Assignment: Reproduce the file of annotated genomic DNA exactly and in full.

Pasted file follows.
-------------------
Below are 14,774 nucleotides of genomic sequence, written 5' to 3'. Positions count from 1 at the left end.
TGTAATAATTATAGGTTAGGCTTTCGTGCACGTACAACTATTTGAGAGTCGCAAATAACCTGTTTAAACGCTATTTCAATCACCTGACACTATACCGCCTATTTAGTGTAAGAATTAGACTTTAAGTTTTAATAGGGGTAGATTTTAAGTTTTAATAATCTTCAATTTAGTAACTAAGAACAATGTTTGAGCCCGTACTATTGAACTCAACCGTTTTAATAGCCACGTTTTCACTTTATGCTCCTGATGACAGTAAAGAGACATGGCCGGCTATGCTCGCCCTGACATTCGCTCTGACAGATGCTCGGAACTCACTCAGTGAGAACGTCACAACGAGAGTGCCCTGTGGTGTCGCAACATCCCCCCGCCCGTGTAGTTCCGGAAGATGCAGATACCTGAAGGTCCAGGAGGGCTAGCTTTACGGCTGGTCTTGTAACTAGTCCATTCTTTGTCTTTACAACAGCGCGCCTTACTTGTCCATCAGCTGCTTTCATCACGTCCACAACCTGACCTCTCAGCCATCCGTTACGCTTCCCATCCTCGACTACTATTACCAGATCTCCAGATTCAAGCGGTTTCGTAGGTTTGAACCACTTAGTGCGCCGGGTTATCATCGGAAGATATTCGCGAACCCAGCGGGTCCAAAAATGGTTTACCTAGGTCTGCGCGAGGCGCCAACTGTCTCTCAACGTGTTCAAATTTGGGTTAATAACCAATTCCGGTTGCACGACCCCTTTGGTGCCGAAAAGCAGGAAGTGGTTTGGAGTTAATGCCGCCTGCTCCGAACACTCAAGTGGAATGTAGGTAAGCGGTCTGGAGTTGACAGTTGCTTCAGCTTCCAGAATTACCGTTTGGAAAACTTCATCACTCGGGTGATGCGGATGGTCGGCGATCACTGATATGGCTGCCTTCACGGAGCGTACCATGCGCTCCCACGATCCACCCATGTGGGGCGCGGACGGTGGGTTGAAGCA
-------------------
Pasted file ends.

Below are 14,774 nucleotides of genomic sequence, written 5' to 3'. Positions count from 1 at the left end.
TGTAATAATTATAGGTTAGGCTTTCGTGCACGTACAACTATTTGAGAGTCGCAAATAACCTGTTTAAACGCTATTTCAATCACCTGACACTATACCGCCTATTTAGTGTAAGAATTAGACTTTAAGTTTTAATAGGGGTAGATTTTAAGTTTTAATAATCTTCAATTTAGTAACTAAGAACAATGTTTGAGCCCGTACTATTGAACTCAACCGTTTTAATAGCCACGTTTTCACTTTATGCTCCTGATGACAGTAAAGAGACATGGCCGGCTATGCTCGCCCTGACATTCGCTCTGACAGATGCTCGGAACTCACTCAGTGAGAACGTCACAACGAGAGTGCCCTGTGGTGTCGCAACATCCCCCCGCCCGTGTAGTTCCGGAAGATGCAGATACCTGAAGGTCCAGGAGGGCTAGCTTTACGGCTGGTCTTGTAACTAGTCCATTCTTTGTCTTTACAACAGCGCGCCTTACTTGTCCATCAGCTGCTTTCATCACGTCCACAACCTGACCTCTCAGCCATCCGTTACGCTTCCCATCCTCGACTACTATTACCAGATCTCCAGATTCAAGCGGTTTCGTAGGTTTGAACCACTTAGTGCGCCGGGTTATCATCGGAAGATATTCGCGAACCCAGCGGGTCCAAAAATGGTTTACCTAGGTCTGCGCGAGGCGCCAACTGTCTCTCAACGTGTTCAAATTTGGGTTAATAACCAATTCCGGTTGCACGACCCCTTTGGTGCCGAAAAGCAGGAAGTGGTTTGGAGTTAATGCCGCCTGCTCCGAACACTCAAGTGGAATGTAGGTAAGCGGTCTGGAGTTGACAGTTGCTTCAGCTTCCAGAATTACCGTTTGGAAAACTTCATCACTCGGGTGATGCGGATGGTCGGCGATCACTGATATGGCTGCCTTCACGGAGCGTACCATGCGCTCCCACGATCCACCCATGTGGGGCGCGGACGGTGGGTTGAAGCA